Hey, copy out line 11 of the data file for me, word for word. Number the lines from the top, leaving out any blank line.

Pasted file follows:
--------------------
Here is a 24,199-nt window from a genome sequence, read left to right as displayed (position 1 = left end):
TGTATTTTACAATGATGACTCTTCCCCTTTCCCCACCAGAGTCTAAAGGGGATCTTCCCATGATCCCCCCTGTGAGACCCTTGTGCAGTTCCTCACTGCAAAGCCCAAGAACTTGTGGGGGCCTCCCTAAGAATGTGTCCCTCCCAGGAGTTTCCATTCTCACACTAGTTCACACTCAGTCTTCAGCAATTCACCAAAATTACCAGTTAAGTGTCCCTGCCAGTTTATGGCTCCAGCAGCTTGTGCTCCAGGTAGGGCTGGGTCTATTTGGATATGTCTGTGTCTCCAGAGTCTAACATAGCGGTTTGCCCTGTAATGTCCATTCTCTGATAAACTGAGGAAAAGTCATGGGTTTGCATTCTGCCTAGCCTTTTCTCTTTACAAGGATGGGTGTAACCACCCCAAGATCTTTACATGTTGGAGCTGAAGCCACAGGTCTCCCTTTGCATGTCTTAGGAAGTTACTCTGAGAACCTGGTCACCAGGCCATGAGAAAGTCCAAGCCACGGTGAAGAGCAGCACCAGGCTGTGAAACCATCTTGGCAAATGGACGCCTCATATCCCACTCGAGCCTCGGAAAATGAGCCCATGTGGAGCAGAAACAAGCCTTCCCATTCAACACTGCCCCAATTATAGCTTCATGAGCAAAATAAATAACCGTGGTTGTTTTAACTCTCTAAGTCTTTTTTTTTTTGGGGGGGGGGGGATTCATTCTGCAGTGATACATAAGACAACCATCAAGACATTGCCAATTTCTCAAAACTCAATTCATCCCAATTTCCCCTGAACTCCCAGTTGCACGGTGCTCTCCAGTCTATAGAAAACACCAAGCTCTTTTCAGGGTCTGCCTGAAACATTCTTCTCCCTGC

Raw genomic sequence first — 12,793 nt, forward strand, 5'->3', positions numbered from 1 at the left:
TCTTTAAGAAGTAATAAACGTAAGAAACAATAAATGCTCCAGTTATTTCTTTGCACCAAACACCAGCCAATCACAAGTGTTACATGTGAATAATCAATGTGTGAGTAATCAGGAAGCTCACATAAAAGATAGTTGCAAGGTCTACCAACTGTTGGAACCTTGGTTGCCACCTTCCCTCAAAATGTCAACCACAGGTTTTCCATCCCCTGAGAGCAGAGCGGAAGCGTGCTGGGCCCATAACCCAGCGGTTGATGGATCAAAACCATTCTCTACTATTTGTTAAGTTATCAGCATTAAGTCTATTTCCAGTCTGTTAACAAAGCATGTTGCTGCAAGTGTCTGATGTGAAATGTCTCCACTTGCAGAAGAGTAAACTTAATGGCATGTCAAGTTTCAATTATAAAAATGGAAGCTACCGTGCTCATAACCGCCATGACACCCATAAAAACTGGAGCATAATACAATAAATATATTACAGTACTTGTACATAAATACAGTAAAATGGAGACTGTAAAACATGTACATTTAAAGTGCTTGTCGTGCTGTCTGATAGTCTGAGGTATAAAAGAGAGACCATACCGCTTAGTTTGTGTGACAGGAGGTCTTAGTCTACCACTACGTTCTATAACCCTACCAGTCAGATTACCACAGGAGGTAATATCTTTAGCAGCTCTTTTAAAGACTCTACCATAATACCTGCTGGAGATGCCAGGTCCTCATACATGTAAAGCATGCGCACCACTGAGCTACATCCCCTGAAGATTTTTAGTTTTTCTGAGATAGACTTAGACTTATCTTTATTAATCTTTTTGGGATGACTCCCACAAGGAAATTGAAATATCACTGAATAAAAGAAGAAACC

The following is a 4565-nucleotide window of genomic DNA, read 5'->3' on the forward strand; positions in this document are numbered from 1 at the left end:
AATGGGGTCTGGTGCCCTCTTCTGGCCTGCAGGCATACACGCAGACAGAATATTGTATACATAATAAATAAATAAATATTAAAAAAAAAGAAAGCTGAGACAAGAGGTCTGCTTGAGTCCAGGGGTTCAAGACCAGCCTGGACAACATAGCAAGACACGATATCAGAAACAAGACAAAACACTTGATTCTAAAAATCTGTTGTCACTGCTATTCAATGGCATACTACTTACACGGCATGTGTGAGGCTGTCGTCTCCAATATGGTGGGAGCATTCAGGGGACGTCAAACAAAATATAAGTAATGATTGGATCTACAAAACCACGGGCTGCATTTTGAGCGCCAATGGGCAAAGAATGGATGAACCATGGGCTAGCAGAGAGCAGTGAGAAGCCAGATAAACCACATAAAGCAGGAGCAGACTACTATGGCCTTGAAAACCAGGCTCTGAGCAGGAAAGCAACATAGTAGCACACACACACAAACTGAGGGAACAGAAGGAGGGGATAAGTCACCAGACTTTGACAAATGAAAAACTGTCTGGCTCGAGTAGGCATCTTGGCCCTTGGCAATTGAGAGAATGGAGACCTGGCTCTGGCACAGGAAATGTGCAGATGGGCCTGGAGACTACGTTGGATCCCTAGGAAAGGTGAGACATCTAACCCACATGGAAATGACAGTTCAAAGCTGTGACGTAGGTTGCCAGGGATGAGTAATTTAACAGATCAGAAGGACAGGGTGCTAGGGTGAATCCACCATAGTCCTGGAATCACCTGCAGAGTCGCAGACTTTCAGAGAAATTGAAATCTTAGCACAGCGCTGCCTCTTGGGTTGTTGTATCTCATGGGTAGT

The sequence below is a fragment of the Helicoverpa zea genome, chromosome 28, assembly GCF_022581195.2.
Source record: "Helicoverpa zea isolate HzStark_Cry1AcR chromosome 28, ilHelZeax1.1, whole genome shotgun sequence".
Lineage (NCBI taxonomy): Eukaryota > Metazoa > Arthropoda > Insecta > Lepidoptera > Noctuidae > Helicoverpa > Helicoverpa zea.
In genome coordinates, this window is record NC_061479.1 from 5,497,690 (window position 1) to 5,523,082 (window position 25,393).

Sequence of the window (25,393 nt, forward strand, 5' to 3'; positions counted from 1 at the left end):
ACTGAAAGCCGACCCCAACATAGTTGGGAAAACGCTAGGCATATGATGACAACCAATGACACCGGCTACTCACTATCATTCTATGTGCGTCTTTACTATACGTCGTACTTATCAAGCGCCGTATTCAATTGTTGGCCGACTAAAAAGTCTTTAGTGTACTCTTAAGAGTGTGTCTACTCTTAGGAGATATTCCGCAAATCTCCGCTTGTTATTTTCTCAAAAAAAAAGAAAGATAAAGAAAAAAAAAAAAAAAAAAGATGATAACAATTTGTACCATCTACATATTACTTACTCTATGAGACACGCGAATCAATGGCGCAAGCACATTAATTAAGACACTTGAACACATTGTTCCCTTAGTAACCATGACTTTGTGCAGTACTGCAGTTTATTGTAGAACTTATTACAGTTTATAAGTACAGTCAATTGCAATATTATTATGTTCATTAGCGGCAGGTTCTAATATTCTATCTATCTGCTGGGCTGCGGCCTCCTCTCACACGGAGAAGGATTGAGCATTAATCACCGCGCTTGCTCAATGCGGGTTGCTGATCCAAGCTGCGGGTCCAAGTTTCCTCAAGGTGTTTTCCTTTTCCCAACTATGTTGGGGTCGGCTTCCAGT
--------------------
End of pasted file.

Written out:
Sequence of the window (25,393 nt, forward strand, 5' to 3'; positions counted from 1 at the left end):